Louisville, Ky. (WHAS11) – WHAS11 News has learned that as Louisville Mayor Abramson was closing Otter Creek Park to save a half million dollars, the Metro Parks Department was spending more than that on new lawn mowers.

It’s your tax dollars, and critics are saying its misplaced priorities.

But the parks department says the mowers are a great deal for taxpayers for the future.

The parks department says the fancy new lawn mowers are more efficient and were purchased just before the price went way up.

But spending hundreds of thousands of dollars on lawn mowers in tough budget times has got some folks flabbergasted:

You’ll be seeing these all-in-one Toro lawn mowers on Louisville’s public golf courses this summer. The metro parks department bought eight of these new mowers last fall to replace the old tractor and pull behind blades currently being used.

Those eight faster, easier mowers were purchased last October. The total cost was $507,000. The next month, in November, metro parks purchased nine of these tractor pulled blade mowers which are designed to bushhog and cut high grass. Total cost on those was $96,000. More than $600,000 spent on new mowers just as Mayor Abramson was announcing a huge budget shortfall and millions in spending cuts.

Nowhere in the parks department’s capital budget is there any mention of cash for new mowers. Storch says that’s because the money is coming out of metro government’s depreciation account. Councilman Downard still wonders how the mower purchases will sit with city workers who face four mandatory furlough days without pay.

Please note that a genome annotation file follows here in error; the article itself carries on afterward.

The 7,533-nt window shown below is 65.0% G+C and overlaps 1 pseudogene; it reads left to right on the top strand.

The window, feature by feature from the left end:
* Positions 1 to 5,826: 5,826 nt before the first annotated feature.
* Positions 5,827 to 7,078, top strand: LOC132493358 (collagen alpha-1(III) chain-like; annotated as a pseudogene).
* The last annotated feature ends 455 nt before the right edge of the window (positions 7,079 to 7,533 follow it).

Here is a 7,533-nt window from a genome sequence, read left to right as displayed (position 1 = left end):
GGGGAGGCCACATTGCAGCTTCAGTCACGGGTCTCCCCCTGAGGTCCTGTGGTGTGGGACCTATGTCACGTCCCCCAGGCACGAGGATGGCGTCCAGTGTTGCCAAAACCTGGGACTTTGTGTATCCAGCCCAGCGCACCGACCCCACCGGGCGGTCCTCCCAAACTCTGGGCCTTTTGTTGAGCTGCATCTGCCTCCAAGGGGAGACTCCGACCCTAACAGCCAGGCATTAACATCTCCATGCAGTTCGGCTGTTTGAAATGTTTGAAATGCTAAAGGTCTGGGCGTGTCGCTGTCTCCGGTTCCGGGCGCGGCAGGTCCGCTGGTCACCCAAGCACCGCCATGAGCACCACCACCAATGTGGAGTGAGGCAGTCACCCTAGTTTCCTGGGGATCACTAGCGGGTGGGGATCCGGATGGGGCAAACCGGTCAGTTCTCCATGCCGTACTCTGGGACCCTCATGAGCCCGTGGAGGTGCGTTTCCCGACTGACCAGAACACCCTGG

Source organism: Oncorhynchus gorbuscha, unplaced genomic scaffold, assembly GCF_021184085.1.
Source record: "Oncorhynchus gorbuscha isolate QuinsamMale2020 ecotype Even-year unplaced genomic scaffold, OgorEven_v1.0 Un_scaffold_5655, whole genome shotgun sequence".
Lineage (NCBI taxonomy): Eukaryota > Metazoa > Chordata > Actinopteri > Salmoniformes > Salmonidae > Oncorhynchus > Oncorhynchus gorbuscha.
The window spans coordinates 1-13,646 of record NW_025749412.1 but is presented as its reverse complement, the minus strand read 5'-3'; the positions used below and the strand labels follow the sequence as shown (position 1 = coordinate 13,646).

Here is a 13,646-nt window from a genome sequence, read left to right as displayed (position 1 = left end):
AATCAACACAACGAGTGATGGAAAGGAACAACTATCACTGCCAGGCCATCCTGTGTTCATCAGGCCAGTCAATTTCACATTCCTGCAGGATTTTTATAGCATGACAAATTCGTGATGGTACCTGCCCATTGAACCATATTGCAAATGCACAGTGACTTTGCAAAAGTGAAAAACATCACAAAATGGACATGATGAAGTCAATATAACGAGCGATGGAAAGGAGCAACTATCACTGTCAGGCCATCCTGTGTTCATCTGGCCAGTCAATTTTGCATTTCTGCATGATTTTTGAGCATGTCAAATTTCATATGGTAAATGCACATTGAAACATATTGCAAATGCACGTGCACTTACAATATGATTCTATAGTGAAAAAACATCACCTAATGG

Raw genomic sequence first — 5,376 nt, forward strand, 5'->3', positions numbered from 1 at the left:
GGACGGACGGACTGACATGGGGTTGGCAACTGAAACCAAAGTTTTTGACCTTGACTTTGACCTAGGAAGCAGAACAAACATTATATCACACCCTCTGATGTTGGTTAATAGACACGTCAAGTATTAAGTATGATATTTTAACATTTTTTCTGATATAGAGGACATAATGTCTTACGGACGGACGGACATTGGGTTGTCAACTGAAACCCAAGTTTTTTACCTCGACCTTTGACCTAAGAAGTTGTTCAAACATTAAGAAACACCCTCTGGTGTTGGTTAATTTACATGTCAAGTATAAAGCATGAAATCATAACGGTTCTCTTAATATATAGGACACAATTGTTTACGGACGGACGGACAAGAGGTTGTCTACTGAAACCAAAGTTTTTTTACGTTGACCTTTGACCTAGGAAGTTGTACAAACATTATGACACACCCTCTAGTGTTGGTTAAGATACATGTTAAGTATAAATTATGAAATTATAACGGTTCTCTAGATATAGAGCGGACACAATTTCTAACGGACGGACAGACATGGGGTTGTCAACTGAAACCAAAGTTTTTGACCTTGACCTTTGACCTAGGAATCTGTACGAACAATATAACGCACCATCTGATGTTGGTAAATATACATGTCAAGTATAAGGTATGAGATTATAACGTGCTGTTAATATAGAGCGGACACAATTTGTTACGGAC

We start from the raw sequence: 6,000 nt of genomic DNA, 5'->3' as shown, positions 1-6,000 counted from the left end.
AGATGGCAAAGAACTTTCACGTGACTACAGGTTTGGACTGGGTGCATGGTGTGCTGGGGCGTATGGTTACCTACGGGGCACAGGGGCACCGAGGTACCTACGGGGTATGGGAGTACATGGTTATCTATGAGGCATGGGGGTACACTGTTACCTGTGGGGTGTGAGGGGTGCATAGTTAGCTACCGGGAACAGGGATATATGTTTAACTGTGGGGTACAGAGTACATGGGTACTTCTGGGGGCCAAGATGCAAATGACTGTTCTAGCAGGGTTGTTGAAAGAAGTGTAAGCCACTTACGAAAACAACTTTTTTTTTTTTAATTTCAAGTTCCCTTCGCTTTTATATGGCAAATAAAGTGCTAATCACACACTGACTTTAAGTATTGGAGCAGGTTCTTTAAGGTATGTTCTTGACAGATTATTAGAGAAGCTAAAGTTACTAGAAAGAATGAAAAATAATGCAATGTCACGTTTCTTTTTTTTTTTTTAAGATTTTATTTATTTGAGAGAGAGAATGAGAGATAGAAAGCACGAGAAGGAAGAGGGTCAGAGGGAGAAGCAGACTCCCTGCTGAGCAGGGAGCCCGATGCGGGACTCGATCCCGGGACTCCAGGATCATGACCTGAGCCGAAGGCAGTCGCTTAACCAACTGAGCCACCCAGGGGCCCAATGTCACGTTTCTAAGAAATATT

And yes, it is true, that $600,000 price tag on the new mowers is about $100,000 more than metro government expects to save by closing Otter Creek Park. Downard says that’s one less park to mow with more lawnmowers.

One minor note about this story: Louisville Metro only predicted to save on the order of $180,000 for this fiscal year by closing Otter Creek Park, so the $500,000 figure cited in the story is a bit misleading. Louisville may save $500,000 in the next fiscal year if OCP remains closed, but closing OCP also ended a revenue stream, as well the potential for more. Either way, spending $600,000 during a recession on lawnmowers that, no matter how nice they are, will depreciate is not what we’d call fiscal responsibility.

McConnell to Obama: Don’t Buy American

Posted in Economics, Elections, Kentucky News, Labor, Media, Politics on February 2, 2009 by stateofthecommonwealth

Since Barack Obama was inaugurated at the end of last month, we Kentuckians have been used to seeing our senior Senator, Mitch McConnell, grab lots of media attention as the Senate Minority Leader. (Nevermind our junior Senator, Jim Bunning, whose actions over the past month seem like what could charitably be described as a “senior moment” — link to today’s Joseph Gerth column in the Courier-Journal.)

Unfortunately for Kentucky, not all of McConnell’s time in the spotlight has been positive. Some of Mitch’s actions and comments in the public eye have been downright tone-deaf to the overall mood of the nation. Case in point, today Mitch is calling for a provision in Obama’s stimulus package that would require government to buy American iron and steel to be stripped (from the Associated Press):